"But contrariwise, when they saw that the gospel of the uncircumcision was committed unto me, as the gospel of the circumcision was unto Peter; (For he that wrought effectually in Peter to the apostleship of the circumcision, the same was mighty in me toward the Gentiles:) And when James, Cephas, and John, who seemed to be pillars, perceived the grace that was given unto me, they gave to me and Barnabas the right hands of fellowship; that we should go unto the heathen, and they unto the circumcision."
Galatians 2:7-9, KJV
One other overwhelming fact which makes this Roman Catholic claim of Peter going to Rome to become the first pope of the Roman Catholic Church so baseless, and so ludicrous, is that the Roman Catholic Church did not even exist during the First Century. As I point out in articles such as "Where Are The First Century Churches?", a physical so-called "Christian" empire consisting of church buildings, grand cathedrals, and amassed power and wealth was totally nonexistent during the time of the first Apostles. Let us not forget that our faith was still young, weak and just beginning to get its bearings. It is so evident in the Bible that the First Century Apostles and Disciples met in the fields, as well as in the homes of people who had been won to the Christian faith. Home-based churches were the only ones in existence at the time. Equally important is the fact that the True Church is not a physical place or building; it is the Body of Believers who can meet and worship wherever and whenever it happens to be the most convenient. Consider these verses:
"As for Saul, he made havock of the church, entering into every house, and haling men and women committed them to prison."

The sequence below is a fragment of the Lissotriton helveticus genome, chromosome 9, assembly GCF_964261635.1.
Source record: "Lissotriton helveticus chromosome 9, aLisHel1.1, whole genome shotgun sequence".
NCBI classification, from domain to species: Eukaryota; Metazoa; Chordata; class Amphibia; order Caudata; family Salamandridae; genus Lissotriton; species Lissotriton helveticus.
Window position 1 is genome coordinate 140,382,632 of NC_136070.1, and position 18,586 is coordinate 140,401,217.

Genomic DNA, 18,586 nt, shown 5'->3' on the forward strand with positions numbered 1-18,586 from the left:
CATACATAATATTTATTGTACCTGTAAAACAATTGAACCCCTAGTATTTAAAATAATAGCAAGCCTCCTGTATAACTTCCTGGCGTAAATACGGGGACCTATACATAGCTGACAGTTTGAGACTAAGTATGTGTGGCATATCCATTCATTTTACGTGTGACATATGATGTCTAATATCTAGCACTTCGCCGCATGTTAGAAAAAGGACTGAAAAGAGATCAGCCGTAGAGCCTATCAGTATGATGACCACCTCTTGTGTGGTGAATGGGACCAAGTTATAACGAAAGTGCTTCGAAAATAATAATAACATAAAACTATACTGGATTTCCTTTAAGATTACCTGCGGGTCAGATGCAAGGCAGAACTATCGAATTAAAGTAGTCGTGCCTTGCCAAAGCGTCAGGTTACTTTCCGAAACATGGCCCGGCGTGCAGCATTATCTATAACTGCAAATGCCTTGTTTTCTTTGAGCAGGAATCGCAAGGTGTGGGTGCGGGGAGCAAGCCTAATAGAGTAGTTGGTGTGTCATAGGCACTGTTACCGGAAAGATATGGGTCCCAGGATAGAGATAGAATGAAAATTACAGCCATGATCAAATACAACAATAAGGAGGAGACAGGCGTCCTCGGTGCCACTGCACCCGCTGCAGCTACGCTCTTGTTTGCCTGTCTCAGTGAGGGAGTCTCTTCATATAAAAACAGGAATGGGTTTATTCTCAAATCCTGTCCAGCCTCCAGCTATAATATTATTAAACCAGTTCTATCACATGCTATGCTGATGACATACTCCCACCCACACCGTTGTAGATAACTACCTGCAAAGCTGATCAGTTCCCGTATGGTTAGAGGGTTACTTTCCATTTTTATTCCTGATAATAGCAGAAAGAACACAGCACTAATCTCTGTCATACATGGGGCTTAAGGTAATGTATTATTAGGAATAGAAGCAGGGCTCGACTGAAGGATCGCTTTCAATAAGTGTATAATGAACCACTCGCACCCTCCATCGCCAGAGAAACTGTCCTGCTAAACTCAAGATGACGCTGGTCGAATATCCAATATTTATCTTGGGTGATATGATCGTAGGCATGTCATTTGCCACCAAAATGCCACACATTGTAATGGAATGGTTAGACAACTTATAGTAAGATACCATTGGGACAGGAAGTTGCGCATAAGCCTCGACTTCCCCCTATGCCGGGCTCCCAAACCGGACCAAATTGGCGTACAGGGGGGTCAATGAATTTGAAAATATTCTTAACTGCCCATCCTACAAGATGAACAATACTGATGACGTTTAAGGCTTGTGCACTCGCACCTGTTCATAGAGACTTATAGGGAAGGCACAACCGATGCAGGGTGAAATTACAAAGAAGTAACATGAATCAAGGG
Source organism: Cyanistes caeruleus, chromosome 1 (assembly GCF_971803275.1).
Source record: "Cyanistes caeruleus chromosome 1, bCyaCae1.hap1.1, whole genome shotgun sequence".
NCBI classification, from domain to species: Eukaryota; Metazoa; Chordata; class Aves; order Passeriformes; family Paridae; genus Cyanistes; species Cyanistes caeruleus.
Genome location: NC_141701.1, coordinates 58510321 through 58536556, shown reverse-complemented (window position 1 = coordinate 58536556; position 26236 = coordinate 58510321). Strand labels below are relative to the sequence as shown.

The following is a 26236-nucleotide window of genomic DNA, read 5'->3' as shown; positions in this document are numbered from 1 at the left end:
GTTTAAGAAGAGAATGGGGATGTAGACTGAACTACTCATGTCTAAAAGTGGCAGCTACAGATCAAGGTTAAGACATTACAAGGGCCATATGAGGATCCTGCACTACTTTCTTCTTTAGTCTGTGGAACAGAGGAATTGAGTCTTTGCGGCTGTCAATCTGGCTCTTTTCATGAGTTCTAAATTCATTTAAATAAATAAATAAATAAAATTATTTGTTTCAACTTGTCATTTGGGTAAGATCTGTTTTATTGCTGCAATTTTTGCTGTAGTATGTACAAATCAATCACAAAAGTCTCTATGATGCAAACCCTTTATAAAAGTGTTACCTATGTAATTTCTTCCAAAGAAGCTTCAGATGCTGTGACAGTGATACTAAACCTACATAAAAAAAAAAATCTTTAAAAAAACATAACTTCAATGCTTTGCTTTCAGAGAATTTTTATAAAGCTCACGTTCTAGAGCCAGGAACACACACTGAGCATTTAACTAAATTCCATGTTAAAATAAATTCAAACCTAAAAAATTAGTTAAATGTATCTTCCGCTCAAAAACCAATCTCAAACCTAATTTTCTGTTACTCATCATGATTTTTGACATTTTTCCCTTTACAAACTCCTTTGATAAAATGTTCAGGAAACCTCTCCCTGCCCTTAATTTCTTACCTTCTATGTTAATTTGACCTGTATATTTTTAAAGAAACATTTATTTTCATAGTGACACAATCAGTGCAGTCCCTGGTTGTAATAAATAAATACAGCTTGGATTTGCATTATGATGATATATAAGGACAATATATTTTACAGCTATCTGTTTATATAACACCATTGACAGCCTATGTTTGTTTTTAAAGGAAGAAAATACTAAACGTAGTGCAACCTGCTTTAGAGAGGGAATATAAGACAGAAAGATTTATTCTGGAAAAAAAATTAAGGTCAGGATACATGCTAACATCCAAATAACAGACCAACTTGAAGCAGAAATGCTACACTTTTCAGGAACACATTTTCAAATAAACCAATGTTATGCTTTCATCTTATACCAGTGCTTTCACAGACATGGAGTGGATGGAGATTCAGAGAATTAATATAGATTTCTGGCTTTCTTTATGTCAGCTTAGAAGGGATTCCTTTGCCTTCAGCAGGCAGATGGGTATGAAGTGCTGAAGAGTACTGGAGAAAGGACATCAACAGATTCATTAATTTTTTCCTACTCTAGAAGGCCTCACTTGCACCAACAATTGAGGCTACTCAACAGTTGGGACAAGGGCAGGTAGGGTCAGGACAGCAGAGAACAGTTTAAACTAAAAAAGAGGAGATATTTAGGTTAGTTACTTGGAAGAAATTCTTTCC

Acts 8:3, KJV
"Likewise greet the church that is in their house. Salute my wellbeloved Epaenetus, who is the firstfruits of Achaia unto Christ."
Romans 16:5, KJV
"The churches of Asia salute you. Aquila and Priscilla salute you much in the Lord, with the church that is in their house."
1 Corinthians 16:19, KJV
"Salute the brethren which are in Laodicea, and Nymphas, and the church which is in his house."
Colossians 4:15, KJV
"And to our beloved Apphia, and Archippus our fellowsoldier, and to the church in thy house:"
Philemon 1:2, KJV
"And how I kept back nothing that was profitable unto you, but have shewed you, and have taught you publickly, and from house to house,"
Acts 20:20, KJV
In light of the fact that the Roman Catholic Church wasn't even in existence during the First Century, we must question how it is that certain Roman Catholics can point to a verse like 1 Timothy 3:15 -- which I shared earlier, and which was written during the latter half of the First Century -- and make the claim that it establishes the existence of, as well as the authority of, the Roman Catholic Church. It is simply impossible. You cannot attribute a verse to an entity which did not even exist at the time. So to reiterate a point, it is totally impossible for Peter to have been the pope of an entity which had not yet come into existence.
In examining a few other verses, we can also determine that in 1 Timothy 3:15, the phrase "house of God" is not referring to a physical building, church or worldly church hierarchy as some Roman Catholics believe; it is in fact referring to the spiritual Body of Christ, and its members, who make up the household, or family, of God. Again, consider the following verses:
"Ye also, as lively stones, are built up a spiritual house, an holy priesthood, to offer up spiritual sacrifices, acceptable to God by Jesus Christ."